However, this subkey did not exist in all test devices so this registry value may not always be available for providing a position.

P26:\Windows\system32\config\SOFTWARE\Microsoft\BingSuggests can have PreviousLatitude, PreviousLongitude entry values along with QueryAttemptTime, SuccessfulQueryTime and CacheUpdateTime entry values. It is unclear what the significance is of the Position information relative to Bing. Times appear to be LE 64 bit Number of 100 ns since 1 JAN 1601. The CacheUpdateTime was slightly later than the QueryAttemptTime (which equalled the SuccessfulQueryTime). The Registry Key's "LastWrittenTime" occured AFTER the various timestamp values. The Timestamp values were zeroes for a new phone.

Miscellaneous Squirrel Chasing

While squirrel chasing through the data, we noticed a few non-location related but interesting nuggets ... (as if this post wasn't already long enough!)

P27: \SharedData\Store\PurchaseHistory.xml
contains the purchased App GUID, the app name and the purchase date. If entering the app GUID to the "" URL does not reveal the app name, try checking this file.

Calendar Reminders are stored in P26:\Windows\system32\config\SOFTWARE\Microsoft\WPTaskScheduler\{*GUID*} entry values. For example, SOFTWARE\Microsoft\WPTaskScheduler\{*GUID*}
could contain a "Schedule" entry with value string containing the strings: "Reminder", "Monkey's New Year" and "All day event 01/01/2015".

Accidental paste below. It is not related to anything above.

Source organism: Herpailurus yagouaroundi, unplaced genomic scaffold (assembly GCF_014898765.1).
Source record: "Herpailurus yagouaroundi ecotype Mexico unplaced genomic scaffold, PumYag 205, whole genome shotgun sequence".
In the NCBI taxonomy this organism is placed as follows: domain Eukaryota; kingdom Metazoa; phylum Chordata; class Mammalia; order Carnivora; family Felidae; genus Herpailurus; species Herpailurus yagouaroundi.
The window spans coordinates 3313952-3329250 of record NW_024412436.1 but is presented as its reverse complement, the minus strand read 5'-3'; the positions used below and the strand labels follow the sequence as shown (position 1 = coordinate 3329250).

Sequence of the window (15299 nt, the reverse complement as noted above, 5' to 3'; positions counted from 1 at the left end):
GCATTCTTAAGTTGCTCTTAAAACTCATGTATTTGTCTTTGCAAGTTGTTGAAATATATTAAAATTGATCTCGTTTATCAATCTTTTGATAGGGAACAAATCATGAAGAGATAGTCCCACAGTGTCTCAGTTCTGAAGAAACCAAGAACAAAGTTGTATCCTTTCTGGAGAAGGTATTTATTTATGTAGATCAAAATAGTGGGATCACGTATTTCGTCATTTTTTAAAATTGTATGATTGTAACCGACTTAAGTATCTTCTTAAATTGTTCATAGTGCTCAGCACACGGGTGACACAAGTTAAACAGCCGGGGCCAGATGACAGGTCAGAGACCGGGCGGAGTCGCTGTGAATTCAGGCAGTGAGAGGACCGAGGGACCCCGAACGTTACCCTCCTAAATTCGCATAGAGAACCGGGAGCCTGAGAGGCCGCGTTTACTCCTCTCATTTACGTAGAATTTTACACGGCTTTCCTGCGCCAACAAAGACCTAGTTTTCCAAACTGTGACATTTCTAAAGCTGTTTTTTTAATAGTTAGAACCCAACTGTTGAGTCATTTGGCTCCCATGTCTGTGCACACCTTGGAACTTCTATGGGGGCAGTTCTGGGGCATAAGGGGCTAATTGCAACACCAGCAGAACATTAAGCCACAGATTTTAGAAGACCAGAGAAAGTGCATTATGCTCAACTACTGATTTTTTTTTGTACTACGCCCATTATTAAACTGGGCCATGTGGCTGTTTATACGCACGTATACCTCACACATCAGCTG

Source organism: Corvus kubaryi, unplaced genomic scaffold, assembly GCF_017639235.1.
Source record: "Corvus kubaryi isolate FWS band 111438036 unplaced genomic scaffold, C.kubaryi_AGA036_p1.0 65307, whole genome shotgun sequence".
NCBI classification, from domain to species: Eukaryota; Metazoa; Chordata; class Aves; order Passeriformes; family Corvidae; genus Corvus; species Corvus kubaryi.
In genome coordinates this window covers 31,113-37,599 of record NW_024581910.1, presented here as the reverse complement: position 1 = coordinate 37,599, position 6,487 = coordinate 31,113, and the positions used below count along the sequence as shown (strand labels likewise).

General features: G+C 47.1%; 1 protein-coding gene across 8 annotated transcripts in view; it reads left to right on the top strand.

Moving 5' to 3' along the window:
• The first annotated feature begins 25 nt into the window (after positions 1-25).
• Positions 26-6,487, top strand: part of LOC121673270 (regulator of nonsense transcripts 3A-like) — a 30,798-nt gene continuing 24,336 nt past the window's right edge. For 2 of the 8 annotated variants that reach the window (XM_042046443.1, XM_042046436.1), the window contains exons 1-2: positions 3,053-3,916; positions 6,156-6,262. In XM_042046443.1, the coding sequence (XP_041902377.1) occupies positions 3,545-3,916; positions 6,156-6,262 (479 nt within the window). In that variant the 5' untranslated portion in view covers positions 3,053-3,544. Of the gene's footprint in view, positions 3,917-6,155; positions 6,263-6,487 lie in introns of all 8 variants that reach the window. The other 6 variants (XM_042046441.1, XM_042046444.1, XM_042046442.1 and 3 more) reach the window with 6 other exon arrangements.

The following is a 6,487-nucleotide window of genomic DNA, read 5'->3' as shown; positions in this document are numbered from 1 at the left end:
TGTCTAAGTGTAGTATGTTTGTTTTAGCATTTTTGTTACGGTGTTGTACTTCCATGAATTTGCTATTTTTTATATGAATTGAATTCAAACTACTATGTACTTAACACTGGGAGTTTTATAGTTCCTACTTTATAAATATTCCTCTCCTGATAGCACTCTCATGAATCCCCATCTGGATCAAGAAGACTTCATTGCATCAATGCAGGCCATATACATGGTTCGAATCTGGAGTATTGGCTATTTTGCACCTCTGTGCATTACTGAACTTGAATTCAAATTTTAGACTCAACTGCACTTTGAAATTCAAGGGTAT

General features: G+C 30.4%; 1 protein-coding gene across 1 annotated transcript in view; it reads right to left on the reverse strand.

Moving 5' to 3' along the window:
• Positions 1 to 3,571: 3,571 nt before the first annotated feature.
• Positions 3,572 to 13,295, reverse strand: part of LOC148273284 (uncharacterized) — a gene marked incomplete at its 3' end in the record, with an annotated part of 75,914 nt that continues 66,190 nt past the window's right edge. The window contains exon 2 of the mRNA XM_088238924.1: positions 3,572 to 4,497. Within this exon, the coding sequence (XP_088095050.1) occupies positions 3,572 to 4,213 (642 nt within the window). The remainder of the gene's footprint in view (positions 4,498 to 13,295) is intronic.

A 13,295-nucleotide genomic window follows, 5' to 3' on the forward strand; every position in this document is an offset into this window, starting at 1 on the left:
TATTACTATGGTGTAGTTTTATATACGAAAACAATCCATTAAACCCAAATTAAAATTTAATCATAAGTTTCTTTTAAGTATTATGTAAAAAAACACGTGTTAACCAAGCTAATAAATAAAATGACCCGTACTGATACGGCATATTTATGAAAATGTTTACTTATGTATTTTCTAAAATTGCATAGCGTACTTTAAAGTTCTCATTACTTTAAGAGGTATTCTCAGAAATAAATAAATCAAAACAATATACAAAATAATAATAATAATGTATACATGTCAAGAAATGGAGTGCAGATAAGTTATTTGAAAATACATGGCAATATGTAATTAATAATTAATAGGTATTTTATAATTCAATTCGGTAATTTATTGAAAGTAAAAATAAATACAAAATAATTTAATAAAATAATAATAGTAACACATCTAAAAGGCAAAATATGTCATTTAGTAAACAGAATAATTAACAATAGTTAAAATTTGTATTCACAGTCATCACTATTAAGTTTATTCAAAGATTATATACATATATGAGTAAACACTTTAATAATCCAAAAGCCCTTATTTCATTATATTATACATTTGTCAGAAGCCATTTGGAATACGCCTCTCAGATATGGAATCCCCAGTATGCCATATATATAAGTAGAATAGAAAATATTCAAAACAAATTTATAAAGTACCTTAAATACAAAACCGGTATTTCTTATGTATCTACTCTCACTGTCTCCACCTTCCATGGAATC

As mentioned by Brent Muir, notification messages are archived in a .dat file. For our test devices, this appears to be located at:
This file was 24 MB in size but sparsely populated.
An example data string from the file looks something like:
<toast launch="app://5B04B775-356B-4AA0-AAF8-6491FFEA5610/Chat?EntryId=00000000213E0000060000000700000000000000&amp;MessageId=000000004A4E0000020000000800000000000001"><visual><binding template="ToastText02"><text id="1">Voicemail Access</text><text id="2">Pls call 321, You have 5 New VoiceMail messages</text></binding></visual><audio src="ms-winsoundevent:legacy-notification.sms"/><backgroundColor>#0</backgroundColor></toast>
Unlike Windows 10 for PC, there was no "TimestampWhenSeen" stored in P26:\Windows\system32\config\SOFTWARE (ie when Notification Center was viewed).

Final Thoughts

Thanks to Boss Rob for patiently helping/waiting for this monkey to obtain/analyse the various phone dumps and allowing us to share our findings with the forensic community.

There is lot of potential geolocation data stored on a Windows Phone 8.10 device but it will depend on the main Location setting being ON and in certain situations, on the app’s required capabilities.
The P27:/pagefile.sys is probably the best place to look for textually encoded latitude/longitude data. However, Internet Explorer cache, app logs, device camera picture/video files and the Registry can also store location data.
It is suspected that other Windows Phone 8.1 makes/models will contain the same geolocation artifacts but this should be tested/verified by the analyst.
For future testing purposes, it is noteworthy that the 530 can be upgraded to Windows 10 for Mobile devices (whenever it officially comes out, under whatever name they decide on).

If you would like to share your thoughts/suggestions or any geolocation artifacts, please leave a comment.